Reviews for Martian Chronicles

Library Journal Reviews Newsletter
Yes, Fahrenheit 451 and Something Wicked This Way Comes are amazing full-length novels. But Bradbury‚ ôs best, IMHO, was that most intriguing of all fiction types: the short story cycle. Published in 1950, this relates the colonization of Mars. While at first the Martians succeed in repelling the invaders, Earth‚ ôs fourth expedition succeeds, helped along by a plague that has decimated the natives. The trickle of early settlers turns into a river, and soon Mars is very much a copy of the Earth everyone was so intent to leave: rotten. In ‚ úThe Off Season,‚ ù most of the population returns to Earth only to die in a nuclear war. Bradbury‚ ôs eternal hopefulness shines through in the few who have stayed behind become the ‚ únew‚ ù Martians. Lyrical, compelling, and with a strong anticapitalistic streak. -- Douglas Lord, "Books for Dudes", LJ Reviews 7/5/12 (c) Copyright 2011. Library Journals LLC, a wholly owned subsidiary of Media Source, Inc. No redistribution permitted.

Library Journal Reviews 1997 March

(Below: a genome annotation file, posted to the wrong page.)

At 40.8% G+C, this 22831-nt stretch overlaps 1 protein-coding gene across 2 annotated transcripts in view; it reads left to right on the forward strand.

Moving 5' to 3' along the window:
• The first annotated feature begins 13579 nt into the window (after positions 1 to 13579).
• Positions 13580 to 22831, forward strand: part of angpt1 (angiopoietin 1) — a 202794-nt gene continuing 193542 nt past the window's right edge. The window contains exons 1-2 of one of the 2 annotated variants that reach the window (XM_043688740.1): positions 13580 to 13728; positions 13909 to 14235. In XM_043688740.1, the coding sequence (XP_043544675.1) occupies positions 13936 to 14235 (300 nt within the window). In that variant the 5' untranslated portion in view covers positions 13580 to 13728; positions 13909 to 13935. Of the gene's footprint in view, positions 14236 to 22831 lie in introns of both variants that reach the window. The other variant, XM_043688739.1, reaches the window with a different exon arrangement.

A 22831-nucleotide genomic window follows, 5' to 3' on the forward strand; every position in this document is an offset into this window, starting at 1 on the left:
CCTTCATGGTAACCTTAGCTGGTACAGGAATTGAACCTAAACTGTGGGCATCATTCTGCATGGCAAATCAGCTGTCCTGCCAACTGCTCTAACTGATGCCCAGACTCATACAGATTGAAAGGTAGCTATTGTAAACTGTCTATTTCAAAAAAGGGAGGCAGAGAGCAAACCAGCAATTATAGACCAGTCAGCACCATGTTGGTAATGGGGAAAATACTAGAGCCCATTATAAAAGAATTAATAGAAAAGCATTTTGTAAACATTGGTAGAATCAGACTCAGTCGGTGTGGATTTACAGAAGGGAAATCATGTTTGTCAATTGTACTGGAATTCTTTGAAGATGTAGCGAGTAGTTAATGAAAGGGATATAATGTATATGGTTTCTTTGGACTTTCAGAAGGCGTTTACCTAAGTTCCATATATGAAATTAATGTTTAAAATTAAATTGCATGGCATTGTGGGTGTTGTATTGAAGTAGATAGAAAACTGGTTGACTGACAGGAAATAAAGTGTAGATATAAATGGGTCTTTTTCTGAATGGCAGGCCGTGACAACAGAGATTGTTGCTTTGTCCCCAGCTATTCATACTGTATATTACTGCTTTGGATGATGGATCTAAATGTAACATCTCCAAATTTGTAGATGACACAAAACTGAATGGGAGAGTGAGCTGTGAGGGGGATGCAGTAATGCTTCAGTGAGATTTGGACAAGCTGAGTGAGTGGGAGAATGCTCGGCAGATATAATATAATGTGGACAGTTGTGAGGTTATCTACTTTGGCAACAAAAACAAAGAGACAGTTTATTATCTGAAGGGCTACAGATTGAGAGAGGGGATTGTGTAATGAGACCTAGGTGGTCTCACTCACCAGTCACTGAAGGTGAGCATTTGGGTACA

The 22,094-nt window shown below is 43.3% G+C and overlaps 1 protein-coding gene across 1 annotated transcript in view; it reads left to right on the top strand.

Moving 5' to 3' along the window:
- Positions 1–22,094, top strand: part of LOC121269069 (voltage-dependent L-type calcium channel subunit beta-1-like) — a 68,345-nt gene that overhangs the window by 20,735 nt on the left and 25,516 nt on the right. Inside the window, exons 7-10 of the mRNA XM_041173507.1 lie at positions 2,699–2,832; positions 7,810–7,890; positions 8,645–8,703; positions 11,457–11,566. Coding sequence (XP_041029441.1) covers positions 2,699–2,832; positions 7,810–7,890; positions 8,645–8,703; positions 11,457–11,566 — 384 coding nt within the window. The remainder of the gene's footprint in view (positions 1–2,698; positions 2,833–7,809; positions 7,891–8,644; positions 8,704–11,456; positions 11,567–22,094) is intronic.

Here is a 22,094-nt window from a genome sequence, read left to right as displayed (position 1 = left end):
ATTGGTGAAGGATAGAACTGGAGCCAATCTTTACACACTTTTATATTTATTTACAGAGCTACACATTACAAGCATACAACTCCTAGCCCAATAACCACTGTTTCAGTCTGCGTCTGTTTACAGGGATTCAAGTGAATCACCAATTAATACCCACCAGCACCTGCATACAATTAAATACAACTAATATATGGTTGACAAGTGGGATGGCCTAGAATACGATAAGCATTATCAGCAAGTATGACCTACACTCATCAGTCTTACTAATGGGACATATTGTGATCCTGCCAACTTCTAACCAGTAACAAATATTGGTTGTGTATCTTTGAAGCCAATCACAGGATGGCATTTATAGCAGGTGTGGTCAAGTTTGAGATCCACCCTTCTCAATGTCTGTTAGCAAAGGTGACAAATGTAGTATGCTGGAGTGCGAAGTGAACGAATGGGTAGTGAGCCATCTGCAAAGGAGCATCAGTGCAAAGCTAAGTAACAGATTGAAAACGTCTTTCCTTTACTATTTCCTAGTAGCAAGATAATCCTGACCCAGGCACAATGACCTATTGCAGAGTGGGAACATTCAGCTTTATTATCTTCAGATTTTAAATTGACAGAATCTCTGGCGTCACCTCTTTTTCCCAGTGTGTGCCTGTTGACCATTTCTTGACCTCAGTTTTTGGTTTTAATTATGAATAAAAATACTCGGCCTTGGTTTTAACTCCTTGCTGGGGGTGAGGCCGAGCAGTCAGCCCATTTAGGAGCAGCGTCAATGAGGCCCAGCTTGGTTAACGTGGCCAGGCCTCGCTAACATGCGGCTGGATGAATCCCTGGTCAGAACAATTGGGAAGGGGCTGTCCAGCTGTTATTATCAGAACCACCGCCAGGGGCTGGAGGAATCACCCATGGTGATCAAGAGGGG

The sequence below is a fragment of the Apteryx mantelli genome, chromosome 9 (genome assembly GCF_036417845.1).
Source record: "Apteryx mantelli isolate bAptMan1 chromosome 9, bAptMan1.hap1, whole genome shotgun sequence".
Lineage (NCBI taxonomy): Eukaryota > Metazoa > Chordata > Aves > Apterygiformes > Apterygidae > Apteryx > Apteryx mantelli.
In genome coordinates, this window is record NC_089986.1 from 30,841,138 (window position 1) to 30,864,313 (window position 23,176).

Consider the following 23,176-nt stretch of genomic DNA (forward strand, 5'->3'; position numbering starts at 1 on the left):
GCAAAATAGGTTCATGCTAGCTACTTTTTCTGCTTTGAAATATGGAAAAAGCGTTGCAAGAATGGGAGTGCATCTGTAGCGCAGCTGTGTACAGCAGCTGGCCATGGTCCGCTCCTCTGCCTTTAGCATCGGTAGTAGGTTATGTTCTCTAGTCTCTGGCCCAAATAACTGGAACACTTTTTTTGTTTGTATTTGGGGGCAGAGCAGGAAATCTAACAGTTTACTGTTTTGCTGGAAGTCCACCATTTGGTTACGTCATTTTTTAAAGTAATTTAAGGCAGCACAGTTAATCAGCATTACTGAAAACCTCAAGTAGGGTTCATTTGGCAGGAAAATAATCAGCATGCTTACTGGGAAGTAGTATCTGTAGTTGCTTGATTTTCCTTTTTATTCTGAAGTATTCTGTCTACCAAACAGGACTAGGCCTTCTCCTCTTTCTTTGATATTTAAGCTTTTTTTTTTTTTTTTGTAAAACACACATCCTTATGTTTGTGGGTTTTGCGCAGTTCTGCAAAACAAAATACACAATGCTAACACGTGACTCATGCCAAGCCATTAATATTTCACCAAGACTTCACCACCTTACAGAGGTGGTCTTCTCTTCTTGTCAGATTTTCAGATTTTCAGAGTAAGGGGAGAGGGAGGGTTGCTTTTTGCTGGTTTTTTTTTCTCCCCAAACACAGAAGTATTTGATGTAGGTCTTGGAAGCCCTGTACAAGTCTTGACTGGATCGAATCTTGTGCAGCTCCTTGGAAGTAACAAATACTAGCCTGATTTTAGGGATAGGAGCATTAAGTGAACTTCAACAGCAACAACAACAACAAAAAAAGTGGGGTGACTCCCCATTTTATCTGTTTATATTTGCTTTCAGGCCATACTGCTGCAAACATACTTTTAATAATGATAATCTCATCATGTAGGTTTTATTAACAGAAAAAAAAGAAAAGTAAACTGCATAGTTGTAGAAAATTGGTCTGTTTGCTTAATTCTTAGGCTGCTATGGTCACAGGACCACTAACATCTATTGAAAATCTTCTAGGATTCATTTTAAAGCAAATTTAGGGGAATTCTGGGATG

The Martian Chronicles, widely considered to be sf legend Bradbury's masterpiece, is less science fiction than social commentary on the America of the years immediately following World War II. These stories of Earth's colonization of Mars, including the accidental wiping out of most Martians and a nuclear war back home, are really about what concerned many Americans at the time they were written: the threat of annihilation, conformity, racism, censorship, the promise and fear of technology, and the stability of the family. Bradbury is essentially asking an audience nostalgic for a simpler time to examine the nature of civilization. While his characters and plots seem a bit dated, his themes still resonate. Peter Marinker is an excellent narrator; his wide variety of character voices truly enhance the material. Recommended for all collections. Michael Adams, CUNY Graduate Ctr., New York Copyright 1998 Library Journal Reviews